Purchase this article with an account.
Kanjapat Temahivong, Chris Bradley, Robert W Massof; Developing a computational model of the retina for evaluating structure-function relationships in glaucoma. Invest. Ophthalmol. Vis. Sci. 2021;62(8):522.
Download citation file:
© ARVO (1962-2015); The Authors (2016-present)
To develop a computational model for predicting contrast thresholds of localized spatial patterns across the visual field based on a model of the eye that includes retinal ganglion cell (RGC) responses, and to apply the model towards evaluating known structure-function relationships in glaucoma.
Our model is developed by modifying the retina-V1 (RV1) model (Bradley et al., 2014; J. Vis.), which includes a model of parvocellular (P) ganglion cell responses and predicts contrast thresholds of 43 different stimuli in the ModelFest dataset (Watson & Ahumada, 2005; J. Vis.)at the fovea. We extended the RV1 model to include magnocellular (M) ganglion cell responses because the RV1 model in its original form does not predict standard automated perimetry (SAP) thresholds well. In SAP, a stimulus is presented with an abrupt onset and offset suggesting that M cells, which are sensitive to high temporal frequency stimuli, are important for detection performance. M cell parameters in the modified retina-V1 (mRV1) model are estimated by fitting the central 30o of Hermann’s hill of vision (HoV) (Hermann et al., 2008; Acta Ophthalmol.). Different types of RGC damage were simulated, including axonal loss and dendritic field (DF) loss, based on the pathophysiology of glaucoma.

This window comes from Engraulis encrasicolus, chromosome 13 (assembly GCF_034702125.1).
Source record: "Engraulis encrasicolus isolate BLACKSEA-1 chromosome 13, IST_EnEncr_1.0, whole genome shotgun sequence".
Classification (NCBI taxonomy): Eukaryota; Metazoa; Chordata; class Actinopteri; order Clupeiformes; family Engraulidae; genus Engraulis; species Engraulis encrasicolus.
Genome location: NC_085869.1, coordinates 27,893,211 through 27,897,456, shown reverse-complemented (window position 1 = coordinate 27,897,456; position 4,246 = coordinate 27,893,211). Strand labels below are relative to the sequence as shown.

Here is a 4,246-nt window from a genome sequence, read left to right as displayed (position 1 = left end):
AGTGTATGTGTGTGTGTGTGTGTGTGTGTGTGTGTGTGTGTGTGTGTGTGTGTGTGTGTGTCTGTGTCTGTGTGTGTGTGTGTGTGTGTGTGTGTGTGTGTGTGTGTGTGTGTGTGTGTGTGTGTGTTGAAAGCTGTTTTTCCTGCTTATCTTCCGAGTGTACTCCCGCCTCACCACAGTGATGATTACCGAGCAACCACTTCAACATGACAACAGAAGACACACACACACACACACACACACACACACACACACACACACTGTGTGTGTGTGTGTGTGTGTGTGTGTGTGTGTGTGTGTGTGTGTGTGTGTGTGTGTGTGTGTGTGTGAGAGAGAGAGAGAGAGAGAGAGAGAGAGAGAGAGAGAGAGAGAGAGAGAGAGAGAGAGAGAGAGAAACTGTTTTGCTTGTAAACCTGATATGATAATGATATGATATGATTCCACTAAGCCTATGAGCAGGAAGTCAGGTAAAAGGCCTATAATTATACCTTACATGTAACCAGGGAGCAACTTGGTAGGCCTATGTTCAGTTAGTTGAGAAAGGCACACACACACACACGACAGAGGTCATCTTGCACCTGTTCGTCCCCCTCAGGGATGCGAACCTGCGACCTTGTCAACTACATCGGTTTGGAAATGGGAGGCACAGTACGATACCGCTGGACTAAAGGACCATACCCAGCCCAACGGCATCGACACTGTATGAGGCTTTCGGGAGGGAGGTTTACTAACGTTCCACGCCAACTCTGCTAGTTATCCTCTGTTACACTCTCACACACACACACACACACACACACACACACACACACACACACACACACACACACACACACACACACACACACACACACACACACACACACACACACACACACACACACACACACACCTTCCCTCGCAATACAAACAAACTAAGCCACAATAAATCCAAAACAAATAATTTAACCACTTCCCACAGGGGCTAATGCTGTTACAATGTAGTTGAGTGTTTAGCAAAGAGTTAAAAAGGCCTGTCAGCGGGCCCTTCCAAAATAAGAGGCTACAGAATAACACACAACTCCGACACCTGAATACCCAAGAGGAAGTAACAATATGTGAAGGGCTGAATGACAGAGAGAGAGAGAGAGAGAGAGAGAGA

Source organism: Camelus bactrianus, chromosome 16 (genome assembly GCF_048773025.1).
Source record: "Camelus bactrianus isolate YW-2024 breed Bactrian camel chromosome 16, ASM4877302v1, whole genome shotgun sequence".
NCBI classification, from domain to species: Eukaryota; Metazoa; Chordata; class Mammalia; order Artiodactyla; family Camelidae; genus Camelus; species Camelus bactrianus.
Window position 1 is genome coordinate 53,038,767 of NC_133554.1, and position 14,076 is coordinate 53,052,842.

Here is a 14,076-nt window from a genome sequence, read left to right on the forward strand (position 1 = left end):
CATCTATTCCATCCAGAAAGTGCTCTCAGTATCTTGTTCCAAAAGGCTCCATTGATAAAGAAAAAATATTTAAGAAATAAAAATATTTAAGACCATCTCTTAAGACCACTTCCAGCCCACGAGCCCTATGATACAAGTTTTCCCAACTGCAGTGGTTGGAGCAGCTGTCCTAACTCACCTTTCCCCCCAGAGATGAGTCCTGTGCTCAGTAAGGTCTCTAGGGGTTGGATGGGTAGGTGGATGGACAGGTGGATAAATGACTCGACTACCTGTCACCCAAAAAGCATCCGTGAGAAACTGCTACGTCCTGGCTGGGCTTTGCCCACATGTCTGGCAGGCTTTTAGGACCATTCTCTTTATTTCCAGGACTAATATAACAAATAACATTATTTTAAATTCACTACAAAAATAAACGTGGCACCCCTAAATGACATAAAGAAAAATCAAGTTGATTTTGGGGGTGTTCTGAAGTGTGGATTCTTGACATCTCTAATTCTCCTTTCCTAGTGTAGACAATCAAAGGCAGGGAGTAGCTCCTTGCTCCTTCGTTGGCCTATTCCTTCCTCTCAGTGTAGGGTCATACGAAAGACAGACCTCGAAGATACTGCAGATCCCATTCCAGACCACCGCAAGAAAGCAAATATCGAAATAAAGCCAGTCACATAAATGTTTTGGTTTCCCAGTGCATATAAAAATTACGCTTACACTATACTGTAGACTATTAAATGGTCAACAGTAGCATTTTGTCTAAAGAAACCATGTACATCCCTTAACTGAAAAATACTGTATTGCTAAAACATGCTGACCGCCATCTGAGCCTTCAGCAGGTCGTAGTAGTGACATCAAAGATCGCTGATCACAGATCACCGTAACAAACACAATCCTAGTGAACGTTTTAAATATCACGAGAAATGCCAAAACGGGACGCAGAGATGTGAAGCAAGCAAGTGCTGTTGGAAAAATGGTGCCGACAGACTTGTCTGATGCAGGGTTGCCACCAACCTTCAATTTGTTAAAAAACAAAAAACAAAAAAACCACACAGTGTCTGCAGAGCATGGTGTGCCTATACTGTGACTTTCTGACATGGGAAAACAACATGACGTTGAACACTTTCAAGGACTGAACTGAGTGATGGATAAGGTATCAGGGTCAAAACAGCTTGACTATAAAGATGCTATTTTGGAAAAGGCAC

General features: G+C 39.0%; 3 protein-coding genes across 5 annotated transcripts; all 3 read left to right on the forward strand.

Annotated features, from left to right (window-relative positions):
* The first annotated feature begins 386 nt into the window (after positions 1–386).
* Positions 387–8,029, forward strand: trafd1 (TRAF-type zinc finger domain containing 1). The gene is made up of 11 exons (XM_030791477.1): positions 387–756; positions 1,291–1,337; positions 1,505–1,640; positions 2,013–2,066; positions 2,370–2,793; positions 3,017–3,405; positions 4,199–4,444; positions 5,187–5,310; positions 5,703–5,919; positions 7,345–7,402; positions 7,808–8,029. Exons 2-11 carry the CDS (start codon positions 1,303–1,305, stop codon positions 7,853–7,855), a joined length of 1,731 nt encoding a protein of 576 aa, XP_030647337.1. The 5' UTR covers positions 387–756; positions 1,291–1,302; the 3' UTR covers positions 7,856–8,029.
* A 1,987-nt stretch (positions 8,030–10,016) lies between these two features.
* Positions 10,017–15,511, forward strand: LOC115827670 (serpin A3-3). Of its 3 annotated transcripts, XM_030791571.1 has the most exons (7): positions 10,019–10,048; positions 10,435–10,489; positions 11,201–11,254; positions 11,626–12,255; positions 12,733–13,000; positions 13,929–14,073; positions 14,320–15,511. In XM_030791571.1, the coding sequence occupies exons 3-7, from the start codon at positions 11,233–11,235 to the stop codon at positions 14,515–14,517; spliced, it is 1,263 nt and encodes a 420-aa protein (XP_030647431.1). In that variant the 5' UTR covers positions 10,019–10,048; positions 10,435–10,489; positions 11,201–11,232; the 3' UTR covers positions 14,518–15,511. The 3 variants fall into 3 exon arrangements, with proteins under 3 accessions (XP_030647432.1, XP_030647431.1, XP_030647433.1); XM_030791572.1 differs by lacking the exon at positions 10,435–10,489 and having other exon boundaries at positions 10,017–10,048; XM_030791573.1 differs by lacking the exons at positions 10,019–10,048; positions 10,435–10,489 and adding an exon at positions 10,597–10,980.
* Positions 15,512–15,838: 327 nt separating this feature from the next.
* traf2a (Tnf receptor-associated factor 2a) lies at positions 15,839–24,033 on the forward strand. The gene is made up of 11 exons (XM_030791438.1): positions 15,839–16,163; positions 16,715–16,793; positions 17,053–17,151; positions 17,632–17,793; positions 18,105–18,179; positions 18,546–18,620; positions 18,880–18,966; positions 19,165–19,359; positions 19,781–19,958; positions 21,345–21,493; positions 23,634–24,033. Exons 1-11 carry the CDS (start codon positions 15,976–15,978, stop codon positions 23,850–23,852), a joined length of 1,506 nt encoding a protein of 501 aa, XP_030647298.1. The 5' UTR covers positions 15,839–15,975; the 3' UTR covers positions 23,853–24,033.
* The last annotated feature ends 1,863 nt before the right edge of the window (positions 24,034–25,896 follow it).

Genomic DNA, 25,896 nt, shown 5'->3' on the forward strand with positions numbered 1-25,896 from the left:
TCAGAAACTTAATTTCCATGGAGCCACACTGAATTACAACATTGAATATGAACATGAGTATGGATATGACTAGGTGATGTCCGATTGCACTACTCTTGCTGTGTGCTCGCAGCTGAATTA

The mRV1 model predicts contrast thresholds for both the ModelFest dataset (RMSE = 1.18 dB) and for the central 30o of Hermann’s HoV (RMSE = 0.82 dB) well. Without modifying any parameters, simulated RGC damage predicts a well-known but poorly understood structure-function relationships in glaucoma: a large initial decrease in retinal nerve fiber layer (RNFL) thickness is accompanied by only a relatively small sensitivity loss (Hood & Kardon, 2007; Prog. Retin. Eye Res.). Simulated axonal and DF loss predicts the data in Hood & Kardon (2007) better than simulated axonal loss alone (RMSE = 0.23 vs. 0.26 on a linear scale of sensitivity).
The mRV1 model is grounded in the known anatomy and physiology of the eye and predicts SAP thresholds well within the central 30o of visual field. Different types of RGC damage simulated with the mRV1 model may help explain known structure-function relationships in glaucoma that are currently not well understood.
This is a 2021 ARVO Annual Meeting abstract.
This PDF is available to Subscribers Only